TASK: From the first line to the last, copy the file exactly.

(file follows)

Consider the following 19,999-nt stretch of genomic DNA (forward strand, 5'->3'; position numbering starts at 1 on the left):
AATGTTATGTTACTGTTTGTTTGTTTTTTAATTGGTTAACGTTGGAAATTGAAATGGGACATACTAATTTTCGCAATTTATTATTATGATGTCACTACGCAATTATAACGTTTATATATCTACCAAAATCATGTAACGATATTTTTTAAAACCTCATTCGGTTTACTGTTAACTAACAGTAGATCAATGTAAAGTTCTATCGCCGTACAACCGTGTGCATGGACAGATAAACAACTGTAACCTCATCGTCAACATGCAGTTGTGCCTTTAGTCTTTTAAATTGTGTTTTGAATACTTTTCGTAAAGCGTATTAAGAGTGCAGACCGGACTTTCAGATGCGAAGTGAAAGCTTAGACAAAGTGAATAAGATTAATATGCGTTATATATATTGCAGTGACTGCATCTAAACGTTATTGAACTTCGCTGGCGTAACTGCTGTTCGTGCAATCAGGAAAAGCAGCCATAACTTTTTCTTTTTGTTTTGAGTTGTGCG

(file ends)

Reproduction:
Consider the following 19,999-nt stretch of genomic DNA (forward strand, 5'->3'; position numbering starts at 1 on the left):
AATGTTATGTTACTGTTTGTTTGTTTTTTAATTGGTTAACGTTGGAAATTGAAATGGGACATACTAATTTTCGCAATTTATTATTATGATGTCACTACGCAATTATAACGTTTATATATCTACCAAAATCATGTAACGATATTTTTTAAAACCTCATTCGGTTTACTGTTAACTAACAGTAGATCAATGTAAAGTTCTATCGCCGTACAACCGTGTGCATGGACAGATAAACAACTGTAACCTCATCGTCAACATGCAGTTGTGCCTTTAGTCTTTTAAATTGTGTTTTGAATACTTTTCGTAAAGCGTATTAAGAGTGCAGACCGGACTTTCAGATGCGAAGTGAAAGCTTAGACAAAGTGAATAAGATTAATATGCGTTATATATATTGCAGTGACTGCATCTAAACGTTATTGAACTTCGCTGGCGTAACTGCTGTTCGTGCAATCAGGAAAAGCAGCCATAACTTTTTCTTTTTGTTTTGAGTTGTGCG